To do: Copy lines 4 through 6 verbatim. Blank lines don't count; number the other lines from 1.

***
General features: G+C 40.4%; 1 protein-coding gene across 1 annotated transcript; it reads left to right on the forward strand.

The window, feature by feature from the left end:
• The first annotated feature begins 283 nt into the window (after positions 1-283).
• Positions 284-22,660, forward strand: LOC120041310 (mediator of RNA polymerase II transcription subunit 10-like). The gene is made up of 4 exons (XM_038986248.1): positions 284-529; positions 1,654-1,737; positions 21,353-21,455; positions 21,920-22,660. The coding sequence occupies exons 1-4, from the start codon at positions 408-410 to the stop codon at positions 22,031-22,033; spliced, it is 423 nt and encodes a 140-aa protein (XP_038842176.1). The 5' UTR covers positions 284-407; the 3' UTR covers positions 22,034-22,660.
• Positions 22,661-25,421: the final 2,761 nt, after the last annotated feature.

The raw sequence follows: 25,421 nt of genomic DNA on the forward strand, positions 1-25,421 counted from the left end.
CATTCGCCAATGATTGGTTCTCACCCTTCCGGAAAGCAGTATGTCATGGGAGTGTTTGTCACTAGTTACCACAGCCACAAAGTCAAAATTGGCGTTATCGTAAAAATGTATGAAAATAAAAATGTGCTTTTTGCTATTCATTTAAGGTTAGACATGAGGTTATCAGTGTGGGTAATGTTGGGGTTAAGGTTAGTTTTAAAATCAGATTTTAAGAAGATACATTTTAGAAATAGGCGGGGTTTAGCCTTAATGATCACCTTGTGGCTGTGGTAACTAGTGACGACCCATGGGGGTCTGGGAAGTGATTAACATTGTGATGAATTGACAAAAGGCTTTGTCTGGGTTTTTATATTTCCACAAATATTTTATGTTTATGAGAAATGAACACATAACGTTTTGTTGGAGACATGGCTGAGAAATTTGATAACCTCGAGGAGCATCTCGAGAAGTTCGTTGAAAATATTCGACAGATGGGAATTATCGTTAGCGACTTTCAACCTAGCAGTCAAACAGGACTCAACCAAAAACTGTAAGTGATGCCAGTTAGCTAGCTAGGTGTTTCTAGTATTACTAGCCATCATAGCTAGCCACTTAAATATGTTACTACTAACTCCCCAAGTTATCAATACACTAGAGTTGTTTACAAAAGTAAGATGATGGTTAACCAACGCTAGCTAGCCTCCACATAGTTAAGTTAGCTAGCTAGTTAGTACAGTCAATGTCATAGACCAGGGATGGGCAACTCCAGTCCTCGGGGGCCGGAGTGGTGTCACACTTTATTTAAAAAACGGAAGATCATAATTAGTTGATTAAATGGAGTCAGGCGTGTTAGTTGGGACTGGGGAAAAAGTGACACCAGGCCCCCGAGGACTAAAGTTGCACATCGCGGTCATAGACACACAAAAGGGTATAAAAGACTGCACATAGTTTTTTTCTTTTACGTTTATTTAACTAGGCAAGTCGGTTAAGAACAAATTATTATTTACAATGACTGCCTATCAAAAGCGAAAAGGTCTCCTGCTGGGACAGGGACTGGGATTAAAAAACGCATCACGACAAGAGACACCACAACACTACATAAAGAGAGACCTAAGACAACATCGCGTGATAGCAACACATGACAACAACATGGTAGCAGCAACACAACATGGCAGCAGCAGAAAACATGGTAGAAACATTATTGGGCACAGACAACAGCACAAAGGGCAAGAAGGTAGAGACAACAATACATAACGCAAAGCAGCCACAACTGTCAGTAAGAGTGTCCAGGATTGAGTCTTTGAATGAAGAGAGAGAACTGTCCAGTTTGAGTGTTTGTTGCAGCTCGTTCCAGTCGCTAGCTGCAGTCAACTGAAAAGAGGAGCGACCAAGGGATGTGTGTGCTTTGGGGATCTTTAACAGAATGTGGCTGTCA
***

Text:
• Positions 284-22,660, forward strand: LOC120041310 (mediator of RNA polymerase II transcription subunit 10-like). The gene is made up of 4 exons (XM_038986248.1): positions 284-529; positions 1,654-1,737; positions 21,353-21,455; positions 21,920-22,660. The coding sequence occupies exons 1-4, from the start codon at positions 408-410 to the stop codon at positions 22,031-22,033; spliced, it is 423 nt and encodes a 140-aa protein (XP_038842176.1). The 5' UTR covers positions 284-407; the 3' UTR covers positions 22,034-22,660.
• Positions 22,661-25,421: the final 2,761 nt, after the last annotated feature.

The raw sequence follows: 25,421 nt of genomic DNA on the forward strand, positions 1-25,421 counted from the left end.